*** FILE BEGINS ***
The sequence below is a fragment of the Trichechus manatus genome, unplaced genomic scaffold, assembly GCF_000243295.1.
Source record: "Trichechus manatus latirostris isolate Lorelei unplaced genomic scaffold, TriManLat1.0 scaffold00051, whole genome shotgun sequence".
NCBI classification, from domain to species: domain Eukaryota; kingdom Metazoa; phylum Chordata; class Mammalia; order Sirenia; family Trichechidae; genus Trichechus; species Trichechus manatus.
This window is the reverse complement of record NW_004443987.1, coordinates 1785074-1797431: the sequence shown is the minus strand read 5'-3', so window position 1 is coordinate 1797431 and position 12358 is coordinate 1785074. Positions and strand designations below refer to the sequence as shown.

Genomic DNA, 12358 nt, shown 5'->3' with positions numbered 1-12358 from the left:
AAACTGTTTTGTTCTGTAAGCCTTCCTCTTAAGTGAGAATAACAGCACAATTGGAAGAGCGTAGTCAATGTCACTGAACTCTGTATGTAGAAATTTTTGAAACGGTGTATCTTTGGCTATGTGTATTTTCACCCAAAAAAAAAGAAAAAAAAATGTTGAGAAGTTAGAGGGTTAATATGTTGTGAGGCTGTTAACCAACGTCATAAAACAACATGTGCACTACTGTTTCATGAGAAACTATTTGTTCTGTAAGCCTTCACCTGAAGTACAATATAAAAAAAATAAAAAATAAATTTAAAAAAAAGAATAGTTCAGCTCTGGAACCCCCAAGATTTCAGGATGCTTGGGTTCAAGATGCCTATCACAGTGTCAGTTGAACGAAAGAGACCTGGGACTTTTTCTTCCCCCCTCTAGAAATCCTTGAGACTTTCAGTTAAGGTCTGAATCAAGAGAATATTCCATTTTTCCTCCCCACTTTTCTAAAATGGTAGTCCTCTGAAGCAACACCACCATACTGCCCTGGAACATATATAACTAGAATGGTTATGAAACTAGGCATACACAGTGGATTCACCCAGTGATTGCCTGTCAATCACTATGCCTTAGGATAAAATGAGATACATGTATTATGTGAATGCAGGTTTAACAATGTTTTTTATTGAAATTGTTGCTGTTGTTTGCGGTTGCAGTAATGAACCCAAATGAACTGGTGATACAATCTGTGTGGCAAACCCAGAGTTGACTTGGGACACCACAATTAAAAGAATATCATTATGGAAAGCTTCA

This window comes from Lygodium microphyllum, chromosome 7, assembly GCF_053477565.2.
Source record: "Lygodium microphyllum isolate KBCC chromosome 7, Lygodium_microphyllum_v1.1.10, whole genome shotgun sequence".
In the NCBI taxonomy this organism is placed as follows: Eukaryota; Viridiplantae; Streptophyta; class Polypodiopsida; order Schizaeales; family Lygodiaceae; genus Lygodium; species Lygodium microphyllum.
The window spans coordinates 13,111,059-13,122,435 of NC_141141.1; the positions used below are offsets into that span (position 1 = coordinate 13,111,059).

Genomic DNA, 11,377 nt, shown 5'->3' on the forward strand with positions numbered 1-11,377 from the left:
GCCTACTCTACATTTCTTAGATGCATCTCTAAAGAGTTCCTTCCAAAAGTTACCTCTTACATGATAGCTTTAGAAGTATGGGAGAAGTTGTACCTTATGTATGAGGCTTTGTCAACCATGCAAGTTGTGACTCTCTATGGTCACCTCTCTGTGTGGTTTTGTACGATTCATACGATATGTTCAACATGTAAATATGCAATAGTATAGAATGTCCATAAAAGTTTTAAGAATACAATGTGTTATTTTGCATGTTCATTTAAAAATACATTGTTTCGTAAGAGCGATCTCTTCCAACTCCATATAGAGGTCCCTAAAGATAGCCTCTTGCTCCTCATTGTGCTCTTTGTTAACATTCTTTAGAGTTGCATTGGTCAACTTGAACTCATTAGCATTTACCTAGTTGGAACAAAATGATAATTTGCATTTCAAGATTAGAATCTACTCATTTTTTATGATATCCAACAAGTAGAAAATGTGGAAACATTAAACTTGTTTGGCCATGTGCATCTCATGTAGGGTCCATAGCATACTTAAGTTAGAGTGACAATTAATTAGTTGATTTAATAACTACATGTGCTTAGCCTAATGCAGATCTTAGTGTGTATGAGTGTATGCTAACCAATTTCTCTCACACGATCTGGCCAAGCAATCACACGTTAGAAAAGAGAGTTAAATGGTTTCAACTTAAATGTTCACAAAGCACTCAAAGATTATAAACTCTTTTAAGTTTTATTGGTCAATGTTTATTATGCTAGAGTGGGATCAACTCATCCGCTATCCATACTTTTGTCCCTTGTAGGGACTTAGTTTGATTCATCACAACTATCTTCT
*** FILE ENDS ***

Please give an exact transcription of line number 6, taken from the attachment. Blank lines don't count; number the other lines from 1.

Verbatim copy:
AAACTGTTTTGTTCTGTAAGCCTTCCTCTTAAGTGAGAATAACAGCACAATTGGAAGAGCGTAGTCAATGTCACTGAACTCTGTATGTAGAAATTTTTGAAACGGTGTATCTTTGGCTATGTGTATTTTCACCCAAAAAAAAAGAAAAAAAAATGTTGAGAAGTTAGAGGGTTAATATGTTGTGAGGCTGTTAACCAACGTCATAAAACAACATGTGCACTACTGTTTCATGAGAAACTATTTGTTCTGTAAGCCTTCACCTGAAGTACAATATAAAAAAAATAAAAAATAAATTTAAAAAAAAGAATAGTTCAGCTCTGGAACCCCCAAGATTTCAGGATGCTTGGGTTCAAGATGCCTATCACAGTGTCAGTTGAACGAAAGAGACCTGGGACTTTTTCTTCCCCCCTCTAGAAATCCTTGAGACTTTCAGTTAAGGTCTGAATCAAGAGAATATTCCATTTTTCCTCCCCACTTTTCTAAAATGGTAGTCCTCTGAAGCAACACCACCATACTGCCCTGGAACATATATAACTAGAATGGTTATGAAACTAGGCATACACAGTGGATTCACCCAGTGATTGCCTGTCAATCACTATGCCTTAGGATAAAATGAGATACATGTATTATGTGAATGCAGGTTTAACAATGTTTTTTATTGAAATTGTTGCTGTTGTTTGCGGTTGCAGTAATGAACCCAAATGAACTGGTGATACAATCTGTGTGGCAAACCCAGAGTTGACTTGGGACACCACAATTAAAAGAATATCATTATGGAAAGCTTCA